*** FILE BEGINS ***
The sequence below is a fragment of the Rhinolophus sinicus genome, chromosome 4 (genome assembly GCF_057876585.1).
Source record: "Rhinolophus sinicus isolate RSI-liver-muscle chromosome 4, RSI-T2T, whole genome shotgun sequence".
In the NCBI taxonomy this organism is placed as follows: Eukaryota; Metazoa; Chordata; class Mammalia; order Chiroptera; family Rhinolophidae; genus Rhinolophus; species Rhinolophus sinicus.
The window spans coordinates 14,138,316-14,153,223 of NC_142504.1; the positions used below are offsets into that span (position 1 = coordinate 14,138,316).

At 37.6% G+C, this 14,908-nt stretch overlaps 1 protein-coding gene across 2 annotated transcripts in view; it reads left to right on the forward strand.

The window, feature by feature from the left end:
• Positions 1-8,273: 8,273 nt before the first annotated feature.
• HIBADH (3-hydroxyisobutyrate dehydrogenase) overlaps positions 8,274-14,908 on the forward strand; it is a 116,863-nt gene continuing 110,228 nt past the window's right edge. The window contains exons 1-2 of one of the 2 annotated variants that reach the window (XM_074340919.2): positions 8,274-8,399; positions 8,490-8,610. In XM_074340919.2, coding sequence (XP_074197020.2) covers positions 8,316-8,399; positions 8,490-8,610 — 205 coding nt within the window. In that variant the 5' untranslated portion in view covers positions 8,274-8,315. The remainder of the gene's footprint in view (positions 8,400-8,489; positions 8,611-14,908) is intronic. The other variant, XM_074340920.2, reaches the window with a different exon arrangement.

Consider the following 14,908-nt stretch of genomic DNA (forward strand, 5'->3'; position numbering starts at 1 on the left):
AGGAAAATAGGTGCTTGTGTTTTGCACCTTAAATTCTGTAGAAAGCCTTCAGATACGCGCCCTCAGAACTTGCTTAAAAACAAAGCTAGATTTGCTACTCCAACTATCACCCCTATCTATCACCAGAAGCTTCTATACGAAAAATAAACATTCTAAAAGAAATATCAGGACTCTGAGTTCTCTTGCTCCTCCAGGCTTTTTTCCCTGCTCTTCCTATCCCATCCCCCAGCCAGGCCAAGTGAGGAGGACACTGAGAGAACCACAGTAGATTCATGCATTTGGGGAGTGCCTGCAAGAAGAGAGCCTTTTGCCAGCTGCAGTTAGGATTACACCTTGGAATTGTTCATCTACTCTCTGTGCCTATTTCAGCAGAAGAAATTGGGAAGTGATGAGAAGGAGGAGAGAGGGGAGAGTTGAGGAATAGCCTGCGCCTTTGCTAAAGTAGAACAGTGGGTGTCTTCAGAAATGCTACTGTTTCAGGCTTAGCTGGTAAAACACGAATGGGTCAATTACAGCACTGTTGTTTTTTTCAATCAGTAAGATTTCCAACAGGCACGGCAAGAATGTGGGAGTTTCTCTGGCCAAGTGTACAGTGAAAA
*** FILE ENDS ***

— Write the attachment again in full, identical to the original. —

The sequence below is a fragment of the Rhinolophus sinicus genome, chromosome 4 (genome assembly GCF_057876585.1).
Source record: "Rhinolophus sinicus isolate RSI-liver-muscle chromosome 4, RSI-T2T, whole genome shotgun sequence".
In the NCBI taxonomy this organism is placed as follows: Eukaryota; Metazoa; Chordata; class Mammalia; order Chiroptera; family Rhinolophidae; genus Rhinolophus; species Rhinolophus sinicus.
The window spans coordinates 14,138,316-14,153,223 of NC_142504.1; the positions used below are offsets into that span (position 1 = coordinate 14,138,316).

At 37.6% G+C, this 14,908-nt stretch overlaps 1 protein-coding gene across 2 annotated transcripts in view; it reads left to right on the forward strand.

The window, feature by feature from the left end:
• Positions 1-8,273: 8,273 nt before the first annotated feature.
• HIBADH (3-hydroxyisobutyrate dehydrogenase) overlaps positions 8,274-14,908 on the forward strand; it is a 116,863-nt gene continuing 110,228 nt past the window's right edge. The window contains exons 1-2 of one of the 2 annotated variants that reach the window (XM_074340919.2): positions 8,274-8,399; positions 8,490-8,610. In XM_074340919.2, coding sequence (XP_074197020.2) covers positions 8,316-8,399; positions 8,490-8,610 — 205 coding nt within the window. In that variant the 5' untranslated portion in view covers positions 8,274-8,315. The remainder of the gene's footprint in view (positions 8,400-8,489; positions 8,611-14,908) is intronic. The other variant, XM_074340920.2, reaches the window with a different exon arrangement.

Consider the following 14,908-nt stretch of genomic DNA (forward strand, 5'->3'; position numbering starts at 1 on the left):
AGGAAAATAGGTGCTTGTGTTTTGCACCTTAAATTCTGTAGAAAGCCTTCAGATACGCGCCCTCAGAACTTGCTTAAAAACAAAGCTAGATTTGCTACTCCAACTATCACCCCTATCTATCACCAGAAGCTTCTATACGAAAAATAAACATTCTAAAAGAAATATCAGGACTCTGAGTTCTCTTGCTCCTCCAGGCTTTTTTCCCTGCTCTTCCTATCCCATCCCCCAGCCAGGCCAAGTGAGGAGGACACTGAGAGAACCACAGTAGATTCATGCATTTGGGGAGTGCCTGCAAGAAGAGAGCCTTTTGCCAGCTGCAGTTAGGATTACACCTTGGAATTGTTCATCTACTCTCTGTGCCTATTTCAGCAGAAGAAATTGGGAAGTGATGAGAAGGAGGAGAGAGGGGAGAGTTGAGGAATAGCCTGCGCCTTTGCTAAAGTAGAACAGTGGGTGTCTTCAGAAATGCTACTGTTTCAGGCTTAGCTGGTAAAACACGAATGGGTCAATTACAGCACTGTTGTTTTTTTCAATCAGTAAGATTTCCAACAGGCACGGCAAGAATGTGGGAGTTTCTCTGGCCAAGTGTACAGTGAAAA